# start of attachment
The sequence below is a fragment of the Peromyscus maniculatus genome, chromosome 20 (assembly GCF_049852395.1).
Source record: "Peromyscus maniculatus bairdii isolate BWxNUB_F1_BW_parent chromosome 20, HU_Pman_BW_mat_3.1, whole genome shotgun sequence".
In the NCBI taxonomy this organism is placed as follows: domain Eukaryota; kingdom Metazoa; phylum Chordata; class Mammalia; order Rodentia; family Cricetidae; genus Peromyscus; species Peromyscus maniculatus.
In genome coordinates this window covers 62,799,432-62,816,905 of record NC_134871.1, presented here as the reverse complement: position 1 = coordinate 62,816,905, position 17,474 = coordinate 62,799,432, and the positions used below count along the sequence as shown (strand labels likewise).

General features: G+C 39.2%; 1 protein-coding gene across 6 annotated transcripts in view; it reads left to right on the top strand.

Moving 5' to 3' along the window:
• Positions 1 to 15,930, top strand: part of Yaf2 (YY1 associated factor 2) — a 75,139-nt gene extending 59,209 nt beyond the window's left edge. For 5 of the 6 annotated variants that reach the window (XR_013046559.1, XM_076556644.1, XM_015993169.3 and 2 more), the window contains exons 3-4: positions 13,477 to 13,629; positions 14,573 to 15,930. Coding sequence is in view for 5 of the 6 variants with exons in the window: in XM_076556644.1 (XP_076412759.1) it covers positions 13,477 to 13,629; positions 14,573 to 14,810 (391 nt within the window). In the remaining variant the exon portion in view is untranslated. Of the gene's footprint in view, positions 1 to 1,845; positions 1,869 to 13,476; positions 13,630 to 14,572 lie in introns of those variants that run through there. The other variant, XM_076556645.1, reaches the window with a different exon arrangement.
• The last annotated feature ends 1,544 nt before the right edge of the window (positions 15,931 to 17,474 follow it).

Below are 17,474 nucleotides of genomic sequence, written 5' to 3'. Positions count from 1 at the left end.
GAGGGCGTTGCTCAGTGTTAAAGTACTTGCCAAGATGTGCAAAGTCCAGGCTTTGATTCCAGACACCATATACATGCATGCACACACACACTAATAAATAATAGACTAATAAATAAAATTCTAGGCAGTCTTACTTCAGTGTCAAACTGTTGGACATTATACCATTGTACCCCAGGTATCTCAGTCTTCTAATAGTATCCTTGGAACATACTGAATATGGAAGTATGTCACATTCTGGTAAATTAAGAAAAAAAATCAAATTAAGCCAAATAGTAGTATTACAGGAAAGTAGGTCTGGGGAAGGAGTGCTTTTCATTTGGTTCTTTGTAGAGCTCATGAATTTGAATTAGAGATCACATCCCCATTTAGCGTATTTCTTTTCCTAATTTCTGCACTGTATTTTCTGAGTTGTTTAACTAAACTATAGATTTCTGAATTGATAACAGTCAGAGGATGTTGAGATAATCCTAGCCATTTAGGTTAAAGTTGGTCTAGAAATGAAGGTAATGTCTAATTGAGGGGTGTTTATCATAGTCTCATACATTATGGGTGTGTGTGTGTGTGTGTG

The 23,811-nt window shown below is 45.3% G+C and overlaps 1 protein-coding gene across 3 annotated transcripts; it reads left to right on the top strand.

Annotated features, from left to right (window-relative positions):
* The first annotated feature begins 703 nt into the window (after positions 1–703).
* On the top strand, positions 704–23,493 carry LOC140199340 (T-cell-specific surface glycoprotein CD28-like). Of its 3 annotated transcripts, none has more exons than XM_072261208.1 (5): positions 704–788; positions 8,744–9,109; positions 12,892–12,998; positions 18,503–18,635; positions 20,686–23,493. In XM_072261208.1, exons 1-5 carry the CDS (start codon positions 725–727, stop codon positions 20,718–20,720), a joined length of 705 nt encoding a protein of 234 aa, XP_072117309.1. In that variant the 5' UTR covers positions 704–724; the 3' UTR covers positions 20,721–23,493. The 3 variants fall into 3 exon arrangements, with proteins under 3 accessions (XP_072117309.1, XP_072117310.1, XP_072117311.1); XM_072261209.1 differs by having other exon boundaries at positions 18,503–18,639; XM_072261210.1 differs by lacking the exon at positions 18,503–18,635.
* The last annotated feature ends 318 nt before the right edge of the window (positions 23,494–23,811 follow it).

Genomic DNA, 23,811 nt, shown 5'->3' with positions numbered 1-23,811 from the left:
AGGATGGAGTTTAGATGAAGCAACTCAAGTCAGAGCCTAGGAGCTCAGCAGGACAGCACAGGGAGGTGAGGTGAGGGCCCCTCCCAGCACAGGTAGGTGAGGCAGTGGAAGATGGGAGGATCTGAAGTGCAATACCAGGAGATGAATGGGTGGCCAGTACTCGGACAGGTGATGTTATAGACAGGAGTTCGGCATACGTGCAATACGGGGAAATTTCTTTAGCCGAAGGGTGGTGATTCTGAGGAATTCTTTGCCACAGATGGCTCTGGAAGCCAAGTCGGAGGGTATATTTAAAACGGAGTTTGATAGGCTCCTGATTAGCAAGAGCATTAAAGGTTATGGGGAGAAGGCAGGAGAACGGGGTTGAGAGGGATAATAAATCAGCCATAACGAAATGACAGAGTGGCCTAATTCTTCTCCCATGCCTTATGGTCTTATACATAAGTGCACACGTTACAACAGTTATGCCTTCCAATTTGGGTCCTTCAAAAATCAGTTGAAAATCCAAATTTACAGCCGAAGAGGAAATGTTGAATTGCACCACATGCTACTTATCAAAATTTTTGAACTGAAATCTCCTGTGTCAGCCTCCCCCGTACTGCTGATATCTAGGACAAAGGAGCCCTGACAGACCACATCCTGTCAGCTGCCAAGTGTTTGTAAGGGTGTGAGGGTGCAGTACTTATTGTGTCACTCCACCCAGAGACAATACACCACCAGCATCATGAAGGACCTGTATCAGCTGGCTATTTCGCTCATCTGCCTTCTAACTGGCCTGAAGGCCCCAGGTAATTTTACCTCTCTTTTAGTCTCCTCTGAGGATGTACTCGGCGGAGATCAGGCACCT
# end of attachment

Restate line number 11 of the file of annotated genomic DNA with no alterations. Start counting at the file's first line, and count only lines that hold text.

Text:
The 23,811-nt window shown below is 45.3% G+C and overlaps 1 protein-coding gene across 3 annotated transcripts; it reads left to right on the top strand.